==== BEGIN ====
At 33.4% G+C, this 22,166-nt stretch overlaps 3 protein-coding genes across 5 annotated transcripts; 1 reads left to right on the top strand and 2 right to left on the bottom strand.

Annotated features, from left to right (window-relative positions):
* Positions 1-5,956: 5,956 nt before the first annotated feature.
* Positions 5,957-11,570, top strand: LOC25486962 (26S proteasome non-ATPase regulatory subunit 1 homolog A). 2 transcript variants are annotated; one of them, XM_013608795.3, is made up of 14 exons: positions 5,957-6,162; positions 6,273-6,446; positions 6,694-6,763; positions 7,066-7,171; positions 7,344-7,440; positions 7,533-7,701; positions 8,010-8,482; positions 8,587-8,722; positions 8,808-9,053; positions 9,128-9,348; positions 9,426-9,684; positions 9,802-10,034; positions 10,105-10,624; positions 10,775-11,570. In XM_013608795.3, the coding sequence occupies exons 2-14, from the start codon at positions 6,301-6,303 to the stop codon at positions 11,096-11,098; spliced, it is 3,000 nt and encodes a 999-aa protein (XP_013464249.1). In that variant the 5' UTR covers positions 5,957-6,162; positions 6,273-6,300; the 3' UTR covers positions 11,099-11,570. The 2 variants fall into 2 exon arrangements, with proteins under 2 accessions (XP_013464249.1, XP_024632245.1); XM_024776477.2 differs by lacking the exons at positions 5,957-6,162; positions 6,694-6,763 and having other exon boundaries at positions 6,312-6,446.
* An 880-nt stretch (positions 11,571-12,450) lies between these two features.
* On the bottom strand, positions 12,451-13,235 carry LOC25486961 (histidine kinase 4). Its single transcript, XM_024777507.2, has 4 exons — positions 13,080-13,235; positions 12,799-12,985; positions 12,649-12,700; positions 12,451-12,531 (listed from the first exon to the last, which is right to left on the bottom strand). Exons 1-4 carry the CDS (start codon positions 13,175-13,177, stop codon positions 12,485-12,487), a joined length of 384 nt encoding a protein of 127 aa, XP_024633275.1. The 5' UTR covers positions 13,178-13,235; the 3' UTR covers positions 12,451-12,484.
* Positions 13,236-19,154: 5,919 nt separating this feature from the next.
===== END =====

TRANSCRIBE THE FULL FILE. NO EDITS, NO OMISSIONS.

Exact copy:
At 33.4% G+C, this 22,166-nt stretch overlaps 3 protein-coding genes across 5 annotated transcripts; 1 reads left to right on the top strand and 2 right to left on the bottom strand.

Annotated features, from left to right (window-relative positions):
* Positions 1-5,956: 5,956 nt before the first annotated feature.
* Positions 5,957-11,570, top strand: LOC25486962 (26S proteasome non-ATPase regulatory subunit 1 homolog A). 2 transcript variants are annotated; one of them, XM_013608795.3, is made up of 14 exons: positions 5,957-6,162; positions 6,273-6,446; positions 6,694-6,763; positions 7,066-7,171; positions 7,344-7,440; positions 7,533-7,701; positions 8,010-8,482; positions 8,587-8,722; positions 8,808-9,053; positions 9,128-9,348; positions 9,426-9,684; positions 9,802-10,034; positions 10,105-10,624; positions 10,775-11,570. In XM_013608795.3, the coding sequence occupies exons 2-14, from the start codon at positions 6,301-6,303 to the stop codon at positions 11,096-11,098; spliced, it is 3,000 nt and encodes a 999-aa protein (XP_013464249.1). In that variant the 5' UTR covers positions 5,957-6,162; positions 6,273-6,300; the 3' UTR covers positions 11,099-11,570. The 2 variants fall into 2 exon arrangements, with proteins under 2 accessions (XP_013464249.1, XP_024632245.1); XM_024776477.2 differs by lacking the exons at positions 5,957-6,162; positions 6,694-6,763 and having other exon boundaries at positions 6,312-6,446.
* An 880-nt stretch (positions 11,571-12,450) lies between these two features.
* On the bottom strand, positions 12,451-13,235 carry LOC25486961 (histidine kinase 4). Its single transcript, XM_024777507.2, has 4 exons — positions 13,080-13,235; positions 12,799-12,985; positions 12,649-12,700; positions 12,451-12,531 (listed from the first exon to the last, which is right to left on the bottom strand). Exons 1-4 carry the CDS (start codon positions 13,175-13,177, stop codon positions 12,485-12,487), a joined length of 384 nt encoding a protein of 127 aa, XP_024633275.1. The 5' UTR covers positions 13,178-13,235; the 3' UTR covers positions 12,451-12,484.
* Positions 13,236-19,154: 5,919 nt separating this feature from the next.